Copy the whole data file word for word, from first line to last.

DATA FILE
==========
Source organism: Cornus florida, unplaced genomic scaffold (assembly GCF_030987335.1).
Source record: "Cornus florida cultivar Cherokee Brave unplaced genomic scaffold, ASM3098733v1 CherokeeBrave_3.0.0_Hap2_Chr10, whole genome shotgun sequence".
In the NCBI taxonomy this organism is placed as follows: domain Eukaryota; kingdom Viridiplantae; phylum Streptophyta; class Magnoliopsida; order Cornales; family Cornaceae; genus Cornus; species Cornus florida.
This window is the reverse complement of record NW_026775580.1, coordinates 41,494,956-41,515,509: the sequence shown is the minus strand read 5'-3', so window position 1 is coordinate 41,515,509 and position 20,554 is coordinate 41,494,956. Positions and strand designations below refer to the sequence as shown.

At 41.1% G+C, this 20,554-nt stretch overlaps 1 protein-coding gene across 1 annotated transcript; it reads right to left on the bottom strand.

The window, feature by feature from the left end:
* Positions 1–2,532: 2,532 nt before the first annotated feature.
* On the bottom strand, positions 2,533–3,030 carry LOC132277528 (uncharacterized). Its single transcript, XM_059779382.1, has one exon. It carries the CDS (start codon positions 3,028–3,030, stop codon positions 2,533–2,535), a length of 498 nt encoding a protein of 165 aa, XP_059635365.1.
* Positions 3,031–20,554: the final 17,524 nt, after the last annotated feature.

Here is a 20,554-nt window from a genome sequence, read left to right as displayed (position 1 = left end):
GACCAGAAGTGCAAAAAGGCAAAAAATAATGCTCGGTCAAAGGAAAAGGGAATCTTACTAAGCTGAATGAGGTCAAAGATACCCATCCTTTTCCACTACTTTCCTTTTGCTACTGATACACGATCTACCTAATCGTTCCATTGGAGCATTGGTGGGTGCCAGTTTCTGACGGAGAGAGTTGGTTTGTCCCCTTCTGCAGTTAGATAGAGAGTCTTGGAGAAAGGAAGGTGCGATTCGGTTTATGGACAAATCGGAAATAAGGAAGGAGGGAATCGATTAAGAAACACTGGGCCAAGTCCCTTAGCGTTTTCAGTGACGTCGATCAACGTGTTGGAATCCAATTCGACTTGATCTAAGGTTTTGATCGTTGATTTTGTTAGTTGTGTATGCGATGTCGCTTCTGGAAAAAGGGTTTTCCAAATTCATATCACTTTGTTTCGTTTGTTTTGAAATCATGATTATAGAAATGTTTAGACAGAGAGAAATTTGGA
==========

Source organism: Cornus florida, unplaced genomic scaffold (assembly GCF_030987335.1).
Source record: "Cornus florida cultivar Cherokee Brave unplaced genomic scaffold, ASM3098733v1 CherokeeBrave_3.0.0_Hap2_Chr10, whole genome shotgun sequence".
In the NCBI taxonomy this organism is placed as follows: domain Eukaryota; kingdom Viridiplantae; phylum Streptophyta; class Magnoliopsida; order Cornales; family Cornaceae; genus Cornus; species Cornus florida.
This window is the reverse complement of record NW_026775580.1, coordinates 41,494,956-41,515,509: the sequence shown is the minus strand read 5'-3', so window position 1 is coordinate 41,515,509 and position 20,554 is coordinate 41,494,956. Positions and strand designations below refer to the sequence as shown.

At 41.1% G+C, this 20,554-nt stretch overlaps 1 protein-coding gene across 1 annotated transcript; it reads right to left on the bottom strand.

The window, feature by feature from the left end:
* Positions 1–2,532: 2,532 nt before the first annotated feature.
* On the bottom strand, positions 2,533–3,030 carry LOC132277528 (uncharacterized). Its single transcript, XM_059779382.1, has one exon. It carries the CDS (start codon positions 3,028–3,030, stop codon positions 2,533–2,535), a length of 498 nt encoding a protein of 165 aa, XP_059635365.1.
* Positions 3,031–20,554: the final 17,524 nt, after the last annotated feature.

Here is a 20,554-nt window from a genome sequence, read left to right as displayed (position 1 = left end):
GACCAGAAGTGCAAAAAGGCAAAAAATAATGCTCGGTCAAAGGAAAAGGGAATCTTACTAAGCTGAATGAGGTCAAAGATACCCATCCTTTTCCACTACTTTCCTTTTGCTACTGATACACGATCTACCTAATCGTTCCATTGGAGCATTGGTGGGTGCCAGTTTCTGACGGAGAGAGTTGGTTTGTCCCCTTCTGCAGTTAGATAGAGAGTCTTGGAGAAAGGAAGGTGCGATTCGGTTTATGGACAAATCGGAAATAAGGAAGGAGGGAATCGATTAAGAAACACTGGGCCAAGTCCCTTAGCGTTTTCAGTGACGTCGATCAACGTGTTGGAATCCAATTCGACTTGATCTAAGGTTTTGATCGTTGATTTTGTTAGTTGTGTATGCGATGTCGCTTCTGGAAAAAGGGTTTTCCAAATTCATATCACTTTGTTTCGTTTGTTTTGAAATCATGATTATAGAAATGTTTAGACAGAGAGAAATTTGGA